Monday, April 18, 2011

3 Tips Monday

beet itphoto © 2006 darwin Bell (via: Wylio)

Cliches. In our plots, in our characters, in our words. Cliches are the opposite of originality. Cliches must go.

So how do we guard against tired, boring cliches in our writing?

1. Weeding out plot cliches - read. A lot. And be aware of how often you see the same storylines/situations. The schoolmarm and the sheriff? The secretary and the boss? The restaurant/car/kitchen scene? Avoid these when plotting. Use fresh backgrounds, occupations, settings. Something to make your work stand out.

2. Weeding out cliches in our writing. The secret to finding and weeding out cliches in our writing is this: If you can finish the phrase without having to read's a cliche.

As red as a _______.
As dead as a __________.
As mad as a ________.

Cliche alert!

3. What if you can't think of a way not to use a cliche? If you can't think of a way to describe something without using a what James Scott Bell teaches. Use the cliche, and up the ante. JSB gave this example in a workshop, and it has stuck with me. "She looked like a million free." Isn't that great? A cliche with a twist, punched up and more powerful.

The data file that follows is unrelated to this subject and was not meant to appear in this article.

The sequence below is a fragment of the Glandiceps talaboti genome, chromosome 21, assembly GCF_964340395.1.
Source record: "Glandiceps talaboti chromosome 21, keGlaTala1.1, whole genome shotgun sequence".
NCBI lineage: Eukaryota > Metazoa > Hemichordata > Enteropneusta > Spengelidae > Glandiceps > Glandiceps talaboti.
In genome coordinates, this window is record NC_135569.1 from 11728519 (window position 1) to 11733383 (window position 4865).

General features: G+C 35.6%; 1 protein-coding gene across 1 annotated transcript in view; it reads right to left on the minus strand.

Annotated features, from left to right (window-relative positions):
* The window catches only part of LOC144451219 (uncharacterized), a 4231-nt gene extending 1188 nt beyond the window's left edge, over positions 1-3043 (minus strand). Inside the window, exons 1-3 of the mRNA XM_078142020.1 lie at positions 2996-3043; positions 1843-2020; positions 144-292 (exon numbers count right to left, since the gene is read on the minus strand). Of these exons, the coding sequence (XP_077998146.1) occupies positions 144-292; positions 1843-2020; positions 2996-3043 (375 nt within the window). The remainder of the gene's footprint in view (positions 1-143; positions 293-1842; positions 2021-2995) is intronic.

How do you avoid a cliche, and what is one of your favorite cliches?

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  1. Great advise.
    Fresh as a daisy is one cliche I quite like... I don;t use it in my writing though :)

  2. Good grief. I can't think of any! lol

    In my feedback for a writing contest, one judge told me my writing was good, not cliche. Another judge told me my writing was flat and cliched. You have to laugh, don't you? Everyone sees things differently, and it is hit or miss sometimes.

  3. I like the one with a twist and I always know 'em when I see 'em.

    I avoid them like the plague. HA! There you have it, my favorite.

    ~ Wendy

  4. Haha, Wendy M.!

    I like the James Scott Bell example! I have this pet peeve where people use a cliche and just add the word proverbial to it. "She was mad as the proverbial (wet) hen." It feels like it draws my attention more to the cliche. But that example, putting a twist on it... That (with a lot of discretion!) sounds fun.

    I'm not sure of my favorite right now though.

  5. Cliches. *shudder* My nemesis. I have to weed them out. (ugh. Was that a cliche? Weed them out? sheesh)

  6. My favorite cliche? But I love them all!!

    roiling stomachs and green orbs for eyes do have a tendency to make me want to reach for antacids.

    Okay, now Erica...I am here on a mission. I want that French Toast muffin recipe.

  7. I hate cliches but sometimes they spring up like weeds. :) Love your advice, thank you!

  8. The twist ones always leave me with a smile, but so do original ones.

    I tend to roll my eyes when I read a cliche in a published novel, so lazy of the author. Unless, of course, it's in dialogue, for some reason cliche's ring true in dialogue and just work for me.